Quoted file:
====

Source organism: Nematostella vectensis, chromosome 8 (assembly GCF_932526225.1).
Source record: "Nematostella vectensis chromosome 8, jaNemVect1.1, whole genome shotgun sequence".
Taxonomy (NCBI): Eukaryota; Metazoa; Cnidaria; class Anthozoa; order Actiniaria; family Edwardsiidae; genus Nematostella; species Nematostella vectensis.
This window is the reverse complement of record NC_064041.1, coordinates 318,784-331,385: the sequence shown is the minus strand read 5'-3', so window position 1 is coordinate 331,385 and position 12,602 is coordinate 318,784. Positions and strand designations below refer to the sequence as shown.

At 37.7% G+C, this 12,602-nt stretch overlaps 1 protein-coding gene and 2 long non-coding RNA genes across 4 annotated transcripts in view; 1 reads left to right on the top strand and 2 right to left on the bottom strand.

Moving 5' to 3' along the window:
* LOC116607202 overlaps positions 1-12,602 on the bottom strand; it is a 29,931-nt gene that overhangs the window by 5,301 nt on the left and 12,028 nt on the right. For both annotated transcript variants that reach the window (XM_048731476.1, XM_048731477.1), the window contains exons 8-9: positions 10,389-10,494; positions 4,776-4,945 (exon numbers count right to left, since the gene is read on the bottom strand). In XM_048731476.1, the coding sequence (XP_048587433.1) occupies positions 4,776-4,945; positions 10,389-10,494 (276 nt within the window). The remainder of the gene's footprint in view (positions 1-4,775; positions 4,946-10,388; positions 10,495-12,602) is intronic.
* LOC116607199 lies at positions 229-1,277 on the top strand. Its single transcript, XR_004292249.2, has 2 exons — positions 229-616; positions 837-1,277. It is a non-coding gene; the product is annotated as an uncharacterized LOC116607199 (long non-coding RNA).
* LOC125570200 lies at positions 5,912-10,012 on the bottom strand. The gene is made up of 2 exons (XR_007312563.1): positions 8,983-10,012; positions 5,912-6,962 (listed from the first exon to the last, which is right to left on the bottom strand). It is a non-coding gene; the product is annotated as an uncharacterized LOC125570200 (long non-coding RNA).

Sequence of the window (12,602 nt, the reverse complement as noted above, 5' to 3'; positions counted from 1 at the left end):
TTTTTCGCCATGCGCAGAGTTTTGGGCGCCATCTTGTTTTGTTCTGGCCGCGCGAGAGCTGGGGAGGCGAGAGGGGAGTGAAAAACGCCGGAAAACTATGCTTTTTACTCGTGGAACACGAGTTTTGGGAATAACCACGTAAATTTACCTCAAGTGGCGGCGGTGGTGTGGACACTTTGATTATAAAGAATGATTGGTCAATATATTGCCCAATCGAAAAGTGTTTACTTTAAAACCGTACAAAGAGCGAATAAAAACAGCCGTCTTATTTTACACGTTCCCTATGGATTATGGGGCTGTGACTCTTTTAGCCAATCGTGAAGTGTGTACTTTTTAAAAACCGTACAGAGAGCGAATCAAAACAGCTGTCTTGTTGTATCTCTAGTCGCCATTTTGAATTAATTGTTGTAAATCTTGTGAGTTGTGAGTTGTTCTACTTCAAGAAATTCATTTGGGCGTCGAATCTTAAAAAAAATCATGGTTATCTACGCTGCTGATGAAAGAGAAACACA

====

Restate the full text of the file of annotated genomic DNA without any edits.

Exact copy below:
Source organism: Nematostella vectensis, chromosome 8 (assembly GCF_932526225.1).
Source record: "Nematostella vectensis chromosome 8, jaNemVect1.1, whole genome shotgun sequence".
Taxonomy (NCBI): Eukaryota; Metazoa; Cnidaria; class Anthozoa; order Actiniaria; family Edwardsiidae; genus Nematostella; species Nematostella vectensis.
This window is the reverse complement of record NC_064041.1, coordinates 318,784-331,385: the sequence shown is the minus strand read 5'-3', so window position 1 is coordinate 331,385 and position 12,602 is coordinate 318,784. Positions and strand designations below refer to the sequence as shown.

At 37.7% G+C, this 12,602-nt stretch overlaps 1 protein-coding gene and 2 long non-coding RNA genes across 4 annotated transcripts in view; 1 reads left to right on the top strand and 2 right to left on the bottom strand.

Moving 5' to 3' along the window:
* LOC116607202 overlaps positions 1-12,602 on the bottom strand; it is a 29,931-nt gene that overhangs the window by 5,301 nt on the left and 12,028 nt on the right. For both annotated transcript variants that reach the window (XM_048731476.1, XM_048731477.1), the window contains exons 8-9: positions 10,389-10,494; positions 4,776-4,945 (exon numbers count right to left, since the gene is read on the bottom strand). In XM_048731476.1, the coding sequence (XP_048587433.1) occupies positions 4,776-4,945; positions 10,389-10,494 (276 nt within the window). The remainder of the gene's footprint in view (positions 1-4,775; positions 4,946-10,388; positions 10,495-12,602) is intronic.
* LOC116607199 lies at positions 229-1,277 on the top strand. Its single transcript, XR_004292249.2, has 2 exons — positions 229-616; positions 837-1,277. It is a non-coding gene; the product is annotated as an uncharacterized LOC116607199 (long non-coding RNA).
* LOC125570200 lies at positions 5,912-10,012 on the bottom strand. The gene is made up of 2 exons (XR_007312563.1): positions 8,983-10,012; positions 5,912-6,962 (listed from the first exon to the last, which is right to left on the bottom strand). It is a non-coding gene; the product is annotated as an uncharacterized LOC125570200 (long non-coding RNA).

Sequence of the window (12,602 nt, the reverse complement as noted above, 5' to 3'; positions counted from 1 at the left end):
TTTTTCGCCATGCGCAGAGTTTTGGGCGCCATCTTGTTTTGTTCTGGCCGCGCGAGAGCTGGGGAGGCGAGAGGGGAGTGAAAAACGCCGGAAAACTATGCTTTTTACTCGTGGAACACGAGTTTTGGGAATAACCACGTAAATTTACCTCAAGTGGCGGCGGTGGTGTGGACACTTTGATTATAAAGAATGATTGGTCAATATATTGCCCAATCGAAAAGTGTTTACTTTAAAACCGTACAAAGAGCGAATAAAAACAGCCGTCTTATTTTACACGTTCCCTATGGATTATGGGGCTGTGACTCTTTTAGCCAATCGTGAAGTGTGTACTTTTTAAAAACCGTACAGAGAGCGAATCAAAACAGCTGTCTTGTTGTATCTCTAGTCGCCATTTTGAATTAATTGTTGTAAATCTTGTGAGTTGTGAGTTGTTCTACTTCAAGAAATTCATTTGGGCGTCGAATCTTAAAAAAAATCATGGTTATCTACGCTGCTGATGAAAGAGAAACACA